Sarah Connor, the previous movie’s hero, has had a rough time since we’ve seen her pregnant, driving off into an electrical storm. She’s all hair sweat and sinew and feral intensity. She’s been committed to a mental institution because she won’t stop telling everyone that the end of the world is coming, but also because she’s legitimately disturbed and unstable. Whenever Linda Hamilton goes full-tilt in T2, it’s magic: holding the Drano-filled needle to the psychiatrist’s neck, scolding her son for being dumb enough to come save her, screaming cuss words at the family of the man she’s just shot. Hamilton should’ve won the Oscar that year. She wasn’t even nominated.

John Connor, the resistance leader who hasn’t even been born yet in The Terminator, has turned into a smarmy little punk. Edward Furlong had never acted before when he was cast in T2, and he went on to a relatively short career and a long stretch of news stories about addiction and domestic-abuse arrests. Every time I watch T2, Furlong’s performance grows a little more grating. It’s not entirely his fault. The movie asks him to do a lot, and the writing does him no favors. Furlong has to carry the emotional weight and spout exposition and take part in risky espionage operations and teach a robot ’90s slang terms that nobody has actually ever said in real life. It’s rough. The character and the performance are the weakest things about the film.

Furlong’s presence underlines something about Terminator 2 that might not have been fully apparent at the time: It’s a kids’ movie. T2 is rated R, and it’s full of face stabbings and cops getting their kneecaps blown off, but it’s got an approachable sort of hyper-violent intensity. The robot says one-liners. John orders the robot not to kill. Much of the action is bloodlessly kinetic. In the end, a family comes together to defeat the bad guy. We see a lot of it through the eyes of a child who, at least theoretically, wasn’t yet old enough to go see T2 by himself. (Anecdotally, at least, little kids were a lot more likely to go see R-rated movies in the early ’90s. I burned with jealousy at all the kids I knew who saw T2 in the theater, and I finally saw it at a sleepover after it had been out for less than a year. My daughter is 11 now, and she’s never so much as asked to see anything grimier than Avengers: Infinity War.)

After the tremendous success of Home Alone, the theaters of 1991 were full of kid-centric fare: Hook, The Addams Family, family comedies like City Slickers and Father Of The Bride. Kevin Costner had one of the year’s biggest hits when he turned Robin Hood: Prince Of Thieves into a not-that-grisly action epic. Disney snared an unprecedented Best Picture Oscar nomination with the fairy tale Beauty And The Beast. If you count its theatrical re-releases, Beauty And The Beast has actually slightly edged out Terminator 2 as 1991’s highest-grossing film. At the time, though, the R-rated fairy tale reigned supreme.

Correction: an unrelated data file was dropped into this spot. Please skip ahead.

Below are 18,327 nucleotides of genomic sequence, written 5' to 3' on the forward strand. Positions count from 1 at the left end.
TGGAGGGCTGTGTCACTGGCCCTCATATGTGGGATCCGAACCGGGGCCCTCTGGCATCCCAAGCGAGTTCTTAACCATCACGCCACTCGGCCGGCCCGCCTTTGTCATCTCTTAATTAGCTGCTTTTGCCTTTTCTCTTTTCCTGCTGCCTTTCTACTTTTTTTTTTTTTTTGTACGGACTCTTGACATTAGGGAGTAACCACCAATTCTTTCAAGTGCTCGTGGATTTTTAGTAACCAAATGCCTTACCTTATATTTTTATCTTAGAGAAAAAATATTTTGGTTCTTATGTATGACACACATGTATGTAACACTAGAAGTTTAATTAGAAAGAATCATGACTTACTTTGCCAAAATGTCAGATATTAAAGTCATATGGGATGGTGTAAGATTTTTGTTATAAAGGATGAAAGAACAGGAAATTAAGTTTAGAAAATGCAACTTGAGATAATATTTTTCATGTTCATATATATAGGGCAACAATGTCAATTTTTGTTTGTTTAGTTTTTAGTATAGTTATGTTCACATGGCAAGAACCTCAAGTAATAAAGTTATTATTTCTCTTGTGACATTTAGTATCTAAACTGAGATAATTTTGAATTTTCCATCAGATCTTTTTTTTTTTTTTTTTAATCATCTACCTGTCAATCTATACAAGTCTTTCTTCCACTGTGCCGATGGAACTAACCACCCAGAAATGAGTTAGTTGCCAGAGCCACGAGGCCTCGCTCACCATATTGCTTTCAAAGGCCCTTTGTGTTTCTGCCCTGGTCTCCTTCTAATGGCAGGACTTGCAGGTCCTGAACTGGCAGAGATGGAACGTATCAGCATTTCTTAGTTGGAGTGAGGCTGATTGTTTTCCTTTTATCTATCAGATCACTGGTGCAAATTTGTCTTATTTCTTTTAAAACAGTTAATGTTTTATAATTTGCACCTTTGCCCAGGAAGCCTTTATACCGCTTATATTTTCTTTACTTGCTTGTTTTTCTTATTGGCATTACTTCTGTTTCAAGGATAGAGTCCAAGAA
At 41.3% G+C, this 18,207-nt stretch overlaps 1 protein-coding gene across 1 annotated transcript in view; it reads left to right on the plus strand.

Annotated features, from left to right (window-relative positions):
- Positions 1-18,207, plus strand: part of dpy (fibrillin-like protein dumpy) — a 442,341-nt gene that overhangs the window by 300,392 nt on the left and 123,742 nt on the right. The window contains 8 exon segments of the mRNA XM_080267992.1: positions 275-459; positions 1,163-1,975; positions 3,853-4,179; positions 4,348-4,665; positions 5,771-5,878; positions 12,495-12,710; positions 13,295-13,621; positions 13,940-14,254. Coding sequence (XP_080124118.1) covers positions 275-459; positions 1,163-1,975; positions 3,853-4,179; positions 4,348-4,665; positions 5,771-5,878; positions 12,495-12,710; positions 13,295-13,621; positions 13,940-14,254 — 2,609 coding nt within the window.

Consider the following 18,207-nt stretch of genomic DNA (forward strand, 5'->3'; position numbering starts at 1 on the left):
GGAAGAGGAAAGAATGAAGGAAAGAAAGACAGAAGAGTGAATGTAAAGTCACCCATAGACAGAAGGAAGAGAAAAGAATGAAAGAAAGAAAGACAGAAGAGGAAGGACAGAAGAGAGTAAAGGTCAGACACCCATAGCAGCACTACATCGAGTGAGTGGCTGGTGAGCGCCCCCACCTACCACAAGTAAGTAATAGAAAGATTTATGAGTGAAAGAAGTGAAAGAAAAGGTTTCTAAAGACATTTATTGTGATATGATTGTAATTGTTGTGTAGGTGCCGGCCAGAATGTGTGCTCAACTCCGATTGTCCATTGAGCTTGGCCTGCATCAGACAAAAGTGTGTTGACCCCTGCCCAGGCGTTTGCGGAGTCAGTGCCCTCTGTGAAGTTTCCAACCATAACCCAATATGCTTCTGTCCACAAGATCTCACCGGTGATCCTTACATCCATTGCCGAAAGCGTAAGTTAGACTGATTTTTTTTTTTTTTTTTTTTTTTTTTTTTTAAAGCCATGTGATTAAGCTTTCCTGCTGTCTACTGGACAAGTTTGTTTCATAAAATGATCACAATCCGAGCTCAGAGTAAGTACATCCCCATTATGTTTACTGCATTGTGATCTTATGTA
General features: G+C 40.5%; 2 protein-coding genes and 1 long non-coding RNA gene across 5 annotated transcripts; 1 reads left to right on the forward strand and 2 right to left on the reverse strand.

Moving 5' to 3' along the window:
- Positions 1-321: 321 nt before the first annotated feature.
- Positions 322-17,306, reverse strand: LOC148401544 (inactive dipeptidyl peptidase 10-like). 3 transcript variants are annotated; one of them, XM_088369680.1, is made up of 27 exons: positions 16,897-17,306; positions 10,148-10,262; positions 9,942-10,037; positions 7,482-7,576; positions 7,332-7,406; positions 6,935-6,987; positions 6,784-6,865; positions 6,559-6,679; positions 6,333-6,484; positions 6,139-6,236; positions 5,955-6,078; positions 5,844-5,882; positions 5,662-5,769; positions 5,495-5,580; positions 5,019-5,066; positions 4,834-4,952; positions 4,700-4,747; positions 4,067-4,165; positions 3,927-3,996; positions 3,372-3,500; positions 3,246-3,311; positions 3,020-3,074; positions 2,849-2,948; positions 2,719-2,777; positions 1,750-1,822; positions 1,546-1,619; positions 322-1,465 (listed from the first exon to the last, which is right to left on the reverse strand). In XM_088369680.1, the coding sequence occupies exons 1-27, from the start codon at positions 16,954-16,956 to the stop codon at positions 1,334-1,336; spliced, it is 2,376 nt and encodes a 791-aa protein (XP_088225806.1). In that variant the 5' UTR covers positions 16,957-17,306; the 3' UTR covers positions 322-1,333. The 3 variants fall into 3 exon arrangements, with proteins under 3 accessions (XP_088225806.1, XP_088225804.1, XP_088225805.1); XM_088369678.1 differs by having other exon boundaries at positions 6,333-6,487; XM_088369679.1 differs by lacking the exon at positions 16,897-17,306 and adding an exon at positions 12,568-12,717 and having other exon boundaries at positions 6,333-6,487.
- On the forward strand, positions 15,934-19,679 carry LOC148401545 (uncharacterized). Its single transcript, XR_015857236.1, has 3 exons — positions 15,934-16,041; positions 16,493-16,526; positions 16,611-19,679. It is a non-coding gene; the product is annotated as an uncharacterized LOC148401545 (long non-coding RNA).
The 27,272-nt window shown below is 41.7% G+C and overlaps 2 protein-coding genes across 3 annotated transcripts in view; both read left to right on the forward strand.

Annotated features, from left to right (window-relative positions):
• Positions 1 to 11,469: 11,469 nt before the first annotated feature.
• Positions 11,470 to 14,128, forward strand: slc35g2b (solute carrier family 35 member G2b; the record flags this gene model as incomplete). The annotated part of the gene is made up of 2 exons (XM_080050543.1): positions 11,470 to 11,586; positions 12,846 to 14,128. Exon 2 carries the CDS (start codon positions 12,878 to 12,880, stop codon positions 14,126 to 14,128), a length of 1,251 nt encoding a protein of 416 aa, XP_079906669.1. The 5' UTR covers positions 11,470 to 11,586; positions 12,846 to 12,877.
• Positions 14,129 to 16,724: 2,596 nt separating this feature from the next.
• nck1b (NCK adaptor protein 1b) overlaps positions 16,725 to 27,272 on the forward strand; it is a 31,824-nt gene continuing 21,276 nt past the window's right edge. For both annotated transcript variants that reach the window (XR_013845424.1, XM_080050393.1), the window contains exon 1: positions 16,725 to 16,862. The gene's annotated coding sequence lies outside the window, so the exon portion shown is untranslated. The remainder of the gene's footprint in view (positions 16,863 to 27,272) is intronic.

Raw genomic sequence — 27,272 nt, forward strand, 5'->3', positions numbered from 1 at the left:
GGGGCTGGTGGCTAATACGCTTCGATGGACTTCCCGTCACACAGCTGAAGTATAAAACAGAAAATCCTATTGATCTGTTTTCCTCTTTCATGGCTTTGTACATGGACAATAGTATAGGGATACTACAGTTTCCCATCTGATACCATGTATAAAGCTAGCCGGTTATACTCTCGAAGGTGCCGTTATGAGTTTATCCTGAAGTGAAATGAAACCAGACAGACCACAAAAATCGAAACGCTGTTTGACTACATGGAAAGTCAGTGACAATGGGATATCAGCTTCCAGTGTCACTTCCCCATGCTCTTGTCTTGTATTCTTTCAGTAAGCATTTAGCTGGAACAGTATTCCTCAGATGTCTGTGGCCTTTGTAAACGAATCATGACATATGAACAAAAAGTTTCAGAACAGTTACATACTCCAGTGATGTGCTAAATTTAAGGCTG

You got your money’s worth with Terminator 2. The early CGI got a ton of press at the time, and it remains weirdly impressive and uncanny even though the technology has been obsolete for decades. We only see little flashes of the T-1000 oozing into alien shapes or shifting into different identities, and it’s still a compellingly eerie sight. I love how all the actors who portray the T-1000 cock their heads to the side, like curious dogs, whenever they stab someone. And the sight of the killer cop-blob freezing and then being blown into splinters remains etched into my brain.

But today, the effects aren’t nearly as impressive as the wild stunt work: The motorcycle jump! The cops fleeing from exploding cars! The helicopter flying under the highway overpass! Today most of that would be CGI. In 1991, real people had to do all of it, and that, combined with Cameron’s skill for staging clean and legible action scenes, gives T2 a physical immediacy that its stylistic descendents simply don’t have. Those scenes look dangerous, at least in part, because people really were in danger.

Schwarzenegger anchors the whole spectacle with that presence. He turns his death machine into a clueless, befuddled lummox who just wants to keep a kid safe—a true dad. It remains the best, most effective performance that this non-actor has ever given. Playing an inhuman character, Schwarzenegger uses his physicality, his established screen persona, and his innate charm to provide human stakes to what might’ve been the biggest, loudest movie that anyone had ever seen. It’s quite a trick.

Terminator 2 was the absolute apex for Schwarzenegger. In the years that followed, he would only make a couple more huge hits, and his grip over the American dream-life would slowly slip away—at least until he moved into another medium and used that movie-star power to become governor of California. These days, he makes bad Terminator sequels and low-budget action flicks that might as well go straight to Redbox. Weird career. James Cameron, on the other hand, would go on to make a couple of movies that were even bigger than Terminator 2. He’ll show up in this column again.

The contender: The Silence Of The Lambs, Jonathan Demme’s grim and gut-churning serial-killer thriller, came out in February and proved to be a surprise success in every conceivable way. It swept the Oscars, becoming the last movie ever to win all four major awards. It pulled in $130 million, big enough to make it the number four film of the year. And it made a cinematic icon and franchise anchor out of an effete, cold-blooded flesh-eater.

Demme directs The Silence Of The Lambs with total confidence and precision, showing some gruesome sights but letting our imaginations do most of the work. He builds symphonies out of shifting conversational power dynamics and slight tweaks of facial expression, and then he reverts to his Roger Corman exploitation-flick roots and gets into some real nasty fun whenever the moment calls for it. The film almost immediately entered the pop culture lexicon, and it basically set the template for today’s true-crime boom.

Next time: The Disney renaissance kicks into overdrive with Aladdin, which changes the game by bringing a genuine movie star into the realm of animation.